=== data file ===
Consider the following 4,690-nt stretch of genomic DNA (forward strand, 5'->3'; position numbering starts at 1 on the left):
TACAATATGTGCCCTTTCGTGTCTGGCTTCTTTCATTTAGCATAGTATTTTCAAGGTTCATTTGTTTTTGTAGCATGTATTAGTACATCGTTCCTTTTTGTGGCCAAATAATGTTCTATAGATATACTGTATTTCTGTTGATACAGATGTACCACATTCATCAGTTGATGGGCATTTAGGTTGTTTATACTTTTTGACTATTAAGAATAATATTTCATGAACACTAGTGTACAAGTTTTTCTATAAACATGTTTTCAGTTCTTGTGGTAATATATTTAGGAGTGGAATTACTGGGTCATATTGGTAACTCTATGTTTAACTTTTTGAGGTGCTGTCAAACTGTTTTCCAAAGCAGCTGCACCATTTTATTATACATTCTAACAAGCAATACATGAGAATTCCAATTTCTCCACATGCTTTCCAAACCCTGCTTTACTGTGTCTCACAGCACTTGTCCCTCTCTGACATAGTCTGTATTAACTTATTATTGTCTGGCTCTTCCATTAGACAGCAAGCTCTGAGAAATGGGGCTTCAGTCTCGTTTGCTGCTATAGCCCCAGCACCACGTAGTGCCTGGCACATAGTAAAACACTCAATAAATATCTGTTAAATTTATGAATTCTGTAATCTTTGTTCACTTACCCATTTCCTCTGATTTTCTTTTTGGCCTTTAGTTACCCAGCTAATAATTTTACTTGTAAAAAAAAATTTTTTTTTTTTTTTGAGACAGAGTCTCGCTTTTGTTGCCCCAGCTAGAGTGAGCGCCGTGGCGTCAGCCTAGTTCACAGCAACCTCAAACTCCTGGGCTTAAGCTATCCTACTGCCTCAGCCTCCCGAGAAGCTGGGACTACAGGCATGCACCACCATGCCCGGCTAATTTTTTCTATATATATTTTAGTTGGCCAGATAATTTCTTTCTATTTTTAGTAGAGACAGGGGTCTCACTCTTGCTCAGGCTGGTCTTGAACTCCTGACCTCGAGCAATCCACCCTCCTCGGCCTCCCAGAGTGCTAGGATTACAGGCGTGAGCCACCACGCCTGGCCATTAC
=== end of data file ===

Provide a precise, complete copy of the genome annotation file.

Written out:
Consider the following 4,690-nt stretch of genomic DNA (forward strand, 5'->3'; position numbering starts at 1 on the left):
TACAATATGTGCCCTTTCGTGTCTGGCTTCTTTCATTTAGCATAGTATTTTCAAGGTTCATTTGTTTTTGTAGCATGTATTAGTACATCGTTCCTTTTTGTGGCCAAATAATGTTCTATAGATATACTGTATTTCTGTTGATACAGATGTACCACATTCATCAGTTGATGGGCATTTAGGTTGTTTATACTTTTTGACTATTAAGAATAATATTTCATGAACACTAGTGTACAAGTTTTTCTATAAACATGTTTTCAGTTCTTGTGGTAATATATTTAGGAGTGGAATTACTGGGTCATATTGGTAACTCTATGTTTAACTTTTTGAGGTGCTGTCAAACTGTTTTCCAAAGCAGCTGCACCATTTTATTATACATTCTAACAAGCAATACATGAGAATTCCAATTTCTCCACATGCTTTCCAAACCCTGCTTTACTGTGTCTCACAGCACTTGTCCCTCTCTGACATAGTCTGTATTAACTTATTATTGTCTGGCTCTTCCATTAGACAGCAAGCTCTGAGAAATGGGGCTTCAGTCTCGTTTGCTGCTATAGCCCCAGCACCACGTAGTGCCTGGCACATAGTAAAACACTCAATAAATATCTGTTAAATTTATGAATTCTGTAATCTTTGTTCACTTACCCATTTCCTCTGATTTTCTTTTTGGCCTTTAGTTACCCAGCTAATAATTTTACTTGTAAAAAAAAATTTTTTTTTTTTTTTGAGACAGAGTCTCGCTTTTGTTGCCCCAGCTAGAGTGAGCGCCGTGGCGTCAGCCTAGTTCACAGCAACCTCAAACTCCTGGGCTTAAGCTATCCTACTGCCTCAGCCTCCCGAGAAGCTGGGACTACAGGCATGCACCACCATGCCCGGCTAATTTTTTCTATATATATTTTAGTTGGCCAGATAATTTCTTTCTATTTTTAGTAGAGACAGGGGTCTCACTCTTGCTCAGGCTGGTCTTGAACTCCTGACCTCGAGCAATCCACCCTCCTCGGCCTCCCAGAGTGCTAGGATTACAGGCGTGAGCCACCACGCCTGGCCATTAC